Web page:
I was interested in looking at the forward voltages for the various LEDs that I have on hand, to see if there was an easy way to convert the single numbers given on the spec sheets into typical curves.
I used a very simple setup:
- LED with series resistor (resistor size changed for different current ranges)
- PteroDAQ (using Teensy 3.1) to record the voltage across the LED (A11) and across the resistor (A10-A11), 32x averaging 1kHz sampling.
- JYEtech FG085 function generator to drive LED+ resistor (3.2Vpp, +1.6V offset, 1Hz)
I recorded a several seconds of data for each resistor size I used (47Ω, 150Ω, 1kΩ, 12kΩ, 220kΩ). For a couple of the LEDs, I also tried 3.3MΩ, but the noise in the ADC for that high an impedance source was too much—I would have needed to add unity-gain buffers to be able to read the signal reliably.
I found that the differential inputs were rather noisy below about 100mV, so I only used the larger signals. I should figure out how to use the programmable gain amplifiers on the Teensy 3.1 and integrate that into PteroDAQ, so that I could read small voltages more reliably. Here are the I-vs-V curves for the identifiable LEDs I had on hand (I have some other “grab-bag” LEDs that I didn’t bother measuring):
The low-end of the I-vs-V curve for each resistor is noticeably noisier than the high end—even after I trimmed off the results with differential inputs lower than 100mV. With the 220kΩ series resistor, the single-ended voltage measurement was poor—the high-impedance source causes problems removing the noise injected by the sampling circuitry. This is not such a problem with the differential measurement, since the differential amplifier provides a low-impedance source to the sampling circuitry. There is a second differential channel on the K20 chip, but one of the pins for it is A13, which is only available as a surface-mount connection on the back of the Teensy board—not accessible for PteroDAQ.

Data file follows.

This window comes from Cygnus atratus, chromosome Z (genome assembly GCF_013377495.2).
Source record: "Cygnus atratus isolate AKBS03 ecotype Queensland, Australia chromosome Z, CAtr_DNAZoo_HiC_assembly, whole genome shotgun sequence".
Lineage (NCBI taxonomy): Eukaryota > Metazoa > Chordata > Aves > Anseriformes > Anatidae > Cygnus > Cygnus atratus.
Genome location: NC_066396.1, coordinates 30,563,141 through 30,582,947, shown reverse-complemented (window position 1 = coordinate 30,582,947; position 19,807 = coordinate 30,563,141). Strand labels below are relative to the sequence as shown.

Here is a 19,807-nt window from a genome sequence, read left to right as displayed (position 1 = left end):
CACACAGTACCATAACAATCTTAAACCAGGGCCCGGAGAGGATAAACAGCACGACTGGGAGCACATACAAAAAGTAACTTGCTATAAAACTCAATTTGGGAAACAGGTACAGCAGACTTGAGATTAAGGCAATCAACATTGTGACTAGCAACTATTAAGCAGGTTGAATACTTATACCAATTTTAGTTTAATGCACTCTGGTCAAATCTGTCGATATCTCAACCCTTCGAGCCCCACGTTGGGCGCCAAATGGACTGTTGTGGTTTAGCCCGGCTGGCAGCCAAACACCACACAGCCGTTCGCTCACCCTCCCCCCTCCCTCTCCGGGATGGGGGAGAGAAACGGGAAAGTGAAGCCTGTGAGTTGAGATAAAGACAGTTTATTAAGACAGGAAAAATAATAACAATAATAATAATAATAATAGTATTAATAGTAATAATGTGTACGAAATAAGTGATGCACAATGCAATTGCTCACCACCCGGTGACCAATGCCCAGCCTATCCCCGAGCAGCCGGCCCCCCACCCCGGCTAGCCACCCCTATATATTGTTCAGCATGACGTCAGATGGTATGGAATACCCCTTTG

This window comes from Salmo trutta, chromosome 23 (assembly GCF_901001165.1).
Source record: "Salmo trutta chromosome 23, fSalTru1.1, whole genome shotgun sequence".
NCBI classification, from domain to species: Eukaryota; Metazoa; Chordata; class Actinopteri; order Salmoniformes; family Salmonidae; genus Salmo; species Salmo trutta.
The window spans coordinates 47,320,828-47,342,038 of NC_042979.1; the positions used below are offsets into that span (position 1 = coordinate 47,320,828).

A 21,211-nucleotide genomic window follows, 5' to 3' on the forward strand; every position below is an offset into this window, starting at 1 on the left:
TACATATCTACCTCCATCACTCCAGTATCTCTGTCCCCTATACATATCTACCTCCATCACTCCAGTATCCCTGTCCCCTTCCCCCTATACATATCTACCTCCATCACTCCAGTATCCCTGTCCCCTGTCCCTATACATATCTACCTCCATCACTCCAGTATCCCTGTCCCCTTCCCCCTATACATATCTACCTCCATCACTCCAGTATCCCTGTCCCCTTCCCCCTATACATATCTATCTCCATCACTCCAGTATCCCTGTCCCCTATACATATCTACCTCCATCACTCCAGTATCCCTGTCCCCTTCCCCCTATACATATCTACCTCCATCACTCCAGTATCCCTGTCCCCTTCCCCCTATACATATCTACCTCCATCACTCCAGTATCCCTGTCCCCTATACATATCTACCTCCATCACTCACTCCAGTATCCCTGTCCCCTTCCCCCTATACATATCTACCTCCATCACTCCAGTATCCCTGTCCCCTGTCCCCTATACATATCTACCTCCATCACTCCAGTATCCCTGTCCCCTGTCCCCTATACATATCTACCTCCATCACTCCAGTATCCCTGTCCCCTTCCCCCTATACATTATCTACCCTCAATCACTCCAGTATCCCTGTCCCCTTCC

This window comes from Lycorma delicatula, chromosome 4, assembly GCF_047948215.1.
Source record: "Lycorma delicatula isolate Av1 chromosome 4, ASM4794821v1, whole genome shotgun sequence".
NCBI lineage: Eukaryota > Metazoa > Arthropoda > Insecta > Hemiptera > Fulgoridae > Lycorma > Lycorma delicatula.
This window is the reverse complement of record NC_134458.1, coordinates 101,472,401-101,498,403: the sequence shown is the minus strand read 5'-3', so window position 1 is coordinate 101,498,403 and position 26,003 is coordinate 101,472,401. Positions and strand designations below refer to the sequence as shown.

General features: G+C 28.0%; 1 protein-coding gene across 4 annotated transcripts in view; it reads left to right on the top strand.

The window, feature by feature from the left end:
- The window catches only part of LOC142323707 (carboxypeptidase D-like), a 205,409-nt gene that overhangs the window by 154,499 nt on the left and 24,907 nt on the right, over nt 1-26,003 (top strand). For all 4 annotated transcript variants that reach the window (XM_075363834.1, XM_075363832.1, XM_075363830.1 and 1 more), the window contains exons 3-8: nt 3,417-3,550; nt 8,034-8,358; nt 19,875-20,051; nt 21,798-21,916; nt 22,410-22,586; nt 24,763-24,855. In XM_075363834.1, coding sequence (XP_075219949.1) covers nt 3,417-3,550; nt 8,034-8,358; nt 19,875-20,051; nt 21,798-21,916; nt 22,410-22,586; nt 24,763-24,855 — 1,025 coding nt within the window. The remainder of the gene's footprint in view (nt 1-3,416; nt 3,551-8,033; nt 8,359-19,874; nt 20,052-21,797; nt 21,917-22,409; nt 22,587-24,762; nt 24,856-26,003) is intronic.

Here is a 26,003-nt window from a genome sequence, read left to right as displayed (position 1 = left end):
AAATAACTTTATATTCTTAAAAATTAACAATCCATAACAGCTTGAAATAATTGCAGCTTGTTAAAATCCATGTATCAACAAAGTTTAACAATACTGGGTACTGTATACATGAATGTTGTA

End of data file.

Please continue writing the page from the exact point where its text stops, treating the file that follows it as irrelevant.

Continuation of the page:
The IR emitters have a much lower forward voltage, and a much higher maximum current (50mA instead of 25mA). The IR LED has a 1.6V max and 1.2V typical specified forward voltage at 20mA—I got 1.199V at 20mA, which is closer that I have any right to get to the typical value, since I didn’t even measure the 47Ω nominal resistor.
Each of the non-IR LEDs has a slightly different forward voltage spec, but they all have a max forward voltage spec of 2.5V at 20mA, and typical values ranging from 2V to 2.25V. The green and red curves (the two on the right) were indeed the two LEDs with the highest typical values. None of the non-IR LEDs got up to high enough voltages in this test to see whether the forward voltage at 20mA was measured correctly. I should be able to do that with a smaller series resistor.
Bottom-line: the typical forward voltage at 20mA does give a fair idea of the I-vs-V curves, though the max current is also important for getting a good shape to the curve—the curve switches from straight-line exponential behavior to the gradual saturation at about 1/5th of the max current.